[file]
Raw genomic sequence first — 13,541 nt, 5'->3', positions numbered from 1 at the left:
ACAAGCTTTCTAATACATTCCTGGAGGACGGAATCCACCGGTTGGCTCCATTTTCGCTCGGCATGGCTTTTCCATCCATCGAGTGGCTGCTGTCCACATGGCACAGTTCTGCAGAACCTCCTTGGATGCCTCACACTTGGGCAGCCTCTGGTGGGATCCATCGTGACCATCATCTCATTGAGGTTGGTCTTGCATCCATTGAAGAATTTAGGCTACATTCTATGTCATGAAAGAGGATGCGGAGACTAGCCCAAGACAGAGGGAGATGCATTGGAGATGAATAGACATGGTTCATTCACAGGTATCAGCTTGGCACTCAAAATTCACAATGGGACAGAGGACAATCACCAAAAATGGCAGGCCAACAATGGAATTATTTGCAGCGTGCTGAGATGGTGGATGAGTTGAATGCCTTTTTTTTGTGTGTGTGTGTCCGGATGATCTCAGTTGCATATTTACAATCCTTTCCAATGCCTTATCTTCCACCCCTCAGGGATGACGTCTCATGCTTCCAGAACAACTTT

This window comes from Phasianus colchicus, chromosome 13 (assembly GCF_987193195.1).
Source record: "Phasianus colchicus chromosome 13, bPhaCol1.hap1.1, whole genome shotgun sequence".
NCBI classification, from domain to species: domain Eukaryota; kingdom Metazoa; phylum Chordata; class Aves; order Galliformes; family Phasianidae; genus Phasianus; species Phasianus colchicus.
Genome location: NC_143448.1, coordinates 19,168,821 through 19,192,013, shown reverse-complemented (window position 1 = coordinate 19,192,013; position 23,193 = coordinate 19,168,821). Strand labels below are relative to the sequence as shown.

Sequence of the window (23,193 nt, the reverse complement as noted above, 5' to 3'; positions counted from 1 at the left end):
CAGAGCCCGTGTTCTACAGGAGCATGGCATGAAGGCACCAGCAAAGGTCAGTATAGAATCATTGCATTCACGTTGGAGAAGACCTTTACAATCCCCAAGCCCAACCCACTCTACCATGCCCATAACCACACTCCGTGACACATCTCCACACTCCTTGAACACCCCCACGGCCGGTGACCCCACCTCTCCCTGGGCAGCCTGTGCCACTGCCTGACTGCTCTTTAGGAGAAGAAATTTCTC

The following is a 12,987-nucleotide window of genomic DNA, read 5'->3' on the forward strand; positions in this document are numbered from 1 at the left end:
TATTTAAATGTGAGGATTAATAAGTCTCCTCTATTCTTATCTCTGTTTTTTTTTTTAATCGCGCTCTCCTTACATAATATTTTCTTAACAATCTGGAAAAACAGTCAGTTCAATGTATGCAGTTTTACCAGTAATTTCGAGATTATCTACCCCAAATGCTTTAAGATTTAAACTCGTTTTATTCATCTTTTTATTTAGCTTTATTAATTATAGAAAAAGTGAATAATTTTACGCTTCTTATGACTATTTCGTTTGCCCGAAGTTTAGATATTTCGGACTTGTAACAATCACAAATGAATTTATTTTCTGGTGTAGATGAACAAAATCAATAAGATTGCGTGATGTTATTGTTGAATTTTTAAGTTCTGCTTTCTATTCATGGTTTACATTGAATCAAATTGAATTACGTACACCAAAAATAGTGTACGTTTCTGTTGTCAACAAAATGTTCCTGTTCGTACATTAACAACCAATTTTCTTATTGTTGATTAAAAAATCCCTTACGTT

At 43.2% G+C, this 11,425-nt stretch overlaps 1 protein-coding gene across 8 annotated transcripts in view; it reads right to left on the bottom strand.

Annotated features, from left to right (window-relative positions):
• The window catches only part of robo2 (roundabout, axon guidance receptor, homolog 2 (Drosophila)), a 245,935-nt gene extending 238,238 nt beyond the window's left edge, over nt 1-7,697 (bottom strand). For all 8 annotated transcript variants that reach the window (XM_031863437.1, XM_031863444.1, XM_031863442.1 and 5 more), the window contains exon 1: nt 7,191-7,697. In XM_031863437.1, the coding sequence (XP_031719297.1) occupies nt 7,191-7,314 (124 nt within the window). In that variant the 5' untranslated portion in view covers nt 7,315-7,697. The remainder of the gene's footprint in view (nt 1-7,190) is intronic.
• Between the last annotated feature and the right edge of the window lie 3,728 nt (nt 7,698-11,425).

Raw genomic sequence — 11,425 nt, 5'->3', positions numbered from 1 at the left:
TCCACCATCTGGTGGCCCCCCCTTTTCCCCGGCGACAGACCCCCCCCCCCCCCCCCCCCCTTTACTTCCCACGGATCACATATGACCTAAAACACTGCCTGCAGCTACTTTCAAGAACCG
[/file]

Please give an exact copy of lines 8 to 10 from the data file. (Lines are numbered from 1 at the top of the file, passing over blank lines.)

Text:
CAGAGCCCGTGTTCTACAGGAGCATGGCATGAAGGCACCAGCAAAGGTCAGTATAGAATCATTGCATTCACGTTGGAGAAGACCTTTACAATCCCCAAGCCCAACCCACTCTACCATGCCCATAACCACACTCCGTGACACATCTCCACACTCCTTGAACACCCCCACGGCCGGTGACCCCACCTCTCCCTGGGCAGCCTGTGCCACTGCCTGACTGCTCTTTAGGAGAAGAAATTTCTC

The following is a 12,987-nucleotide window of genomic DNA, read 5'->3' on the forward strand; positions in this document are numbered from 1 at the left end:
TATTTAAATGTGAGGATTAATAAGTCTCCTCTATTCTTATCTCTGTTTTTTTTTTTAATCGCGCTCTCCTTACATAATATTTTCTTAACAATCTGGAAAAACAGTCAGTTCAATGTATGCAGTTTTACCAGTAATTTCGAGATTATCTACCCCAAATGCTTTAAGATTTAAACTCGTTTTATTCATCTTTTTATTTAGCTTTATTAATTATAGAAAAAGTGAATAATTTTACGCTTCTTATGACTATTTCGTTTGCCCGAAGTTTAGATATTTCGGACTTGTAACAATCACAAATGAATTTATTTTCTGGTGTAGATGAACAAAATCAATAAGATTGCGTGATGTTATTGTTGAATTTTTAAGTTCTGCTTTCTATTCATGGTTTACATTGAATCAAATTGAATTACGTACACCAAAAATAGTGTACGTTTCTGTTGTCAACAAAATGTTCCTGTTCGTACATTAACAACCAATTTTCTTATTGTTGATTAAAAAATCCCTTACGTT